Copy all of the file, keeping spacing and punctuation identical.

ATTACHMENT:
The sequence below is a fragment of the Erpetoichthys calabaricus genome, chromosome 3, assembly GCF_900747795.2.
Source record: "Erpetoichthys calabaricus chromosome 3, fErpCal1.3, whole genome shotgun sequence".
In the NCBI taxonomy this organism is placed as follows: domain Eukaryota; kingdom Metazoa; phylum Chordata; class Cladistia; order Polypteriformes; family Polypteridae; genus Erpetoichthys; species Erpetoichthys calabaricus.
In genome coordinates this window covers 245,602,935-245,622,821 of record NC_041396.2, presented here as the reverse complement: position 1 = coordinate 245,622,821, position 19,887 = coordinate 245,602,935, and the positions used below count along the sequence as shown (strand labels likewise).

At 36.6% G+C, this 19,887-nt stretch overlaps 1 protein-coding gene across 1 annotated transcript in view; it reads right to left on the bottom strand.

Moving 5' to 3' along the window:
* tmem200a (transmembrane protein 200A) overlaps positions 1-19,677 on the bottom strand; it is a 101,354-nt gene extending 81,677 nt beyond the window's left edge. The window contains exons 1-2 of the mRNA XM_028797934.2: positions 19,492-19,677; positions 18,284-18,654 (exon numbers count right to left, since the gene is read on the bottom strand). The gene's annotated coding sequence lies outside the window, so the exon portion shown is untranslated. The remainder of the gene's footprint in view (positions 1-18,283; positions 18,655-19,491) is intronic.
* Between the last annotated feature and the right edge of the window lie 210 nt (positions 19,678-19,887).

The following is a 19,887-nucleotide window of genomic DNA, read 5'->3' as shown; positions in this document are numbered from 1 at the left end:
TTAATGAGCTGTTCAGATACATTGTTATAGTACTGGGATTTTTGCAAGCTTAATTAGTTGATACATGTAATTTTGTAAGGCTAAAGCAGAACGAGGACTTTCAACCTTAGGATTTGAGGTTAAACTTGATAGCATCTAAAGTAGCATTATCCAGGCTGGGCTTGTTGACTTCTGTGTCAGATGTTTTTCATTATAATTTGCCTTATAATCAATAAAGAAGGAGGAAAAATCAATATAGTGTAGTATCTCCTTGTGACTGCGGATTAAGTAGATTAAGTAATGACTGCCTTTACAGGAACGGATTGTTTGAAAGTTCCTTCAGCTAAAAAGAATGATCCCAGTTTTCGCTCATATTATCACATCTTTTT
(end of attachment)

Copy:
The sequence below is a fragment of the Erpetoichthys calabaricus genome, chromosome 3, assembly GCF_900747795.2.
Source record: "Erpetoichthys calabaricus chromosome 3, fErpCal1.3, whole genome shotgun sequence".
In the NCBI taxonomy this organism is placed as follows: domain Eukaryota; kingdom Metazoa; phylum Chordata; class Cladistia; order Polypteriformes; family Polypteridae; genus Erpetoichthys; species Erpetoichthys calabaricus.
In genome coordinates this window covers 245,602,935-245,622,821 of record NC_041396.2, presented here as the reverse complement: position 1 = coordinate 245,622,821, position 19,887 = coordinate 245,602,935, and the positions used below count along the sequence as shown (strand labels likewise).

At 36.6% G+C, this 19,887-nt stretch overlaps 1 protein-coding gene across 1 annotated transcript in view; it reads right to left on the bottom strand.

Moving 5' to 3' along the window:
* tmem200a (transmembrane protein 200A) overlaps positions 1-19,677 on the bottom strand; it is a 101,354-nt gene extending 81,677 nt beyond the window's left edge. The window contains exons 1-2 of the mRNA XM_028797934.2: positions 19,492-19,677; positions 18,284-18,654 (exon numbers count right to left, since the gene is read on the bottom strand). The gene's annotated coding sequence lies outside the window, so the exon portion shown is untranslated. The remainder of the gene's footprint in view (positions 1-18,283; positions 18,655-19,491) is intronic.
* Between the last annotated feature and the right edge of the window lie 210 nt (positions 19,678-19,887).

The following is a 19,887-nucleotide window of genomic DNA, read 5'->3' as shown; positions in this document are numbered from 1 at the left end:
TTAATGAGCTGTTCAGATACATTGTTATAGTACTGGGATTTTTGCAAGCTTAATTAGTTGATACATGTAATTTTGTAAGGCTAAAGCAGAACGAGGACTTTCAACCTTAGGATTTGAGGTTAAACTTGATAGCATCTAAAGTAGCATTATCCAGGCTGGGCTTGTTGACTTCTGTGTCAGATGTTTTTCATTATAATTTGCCTTATAATCAATAAAGAAGGAGGAAAAATCAATATAGTGTAGTATCTCCTTGTGACTGCGGATTAAGTAGATTAAGTAATGACTGCCTTTACAGGAACGGATTGTTTGAAAGTTCCTTCAGCTAAAAAGAATGATCCCAGTTTTCGCTCATATTATCACATCTTTTT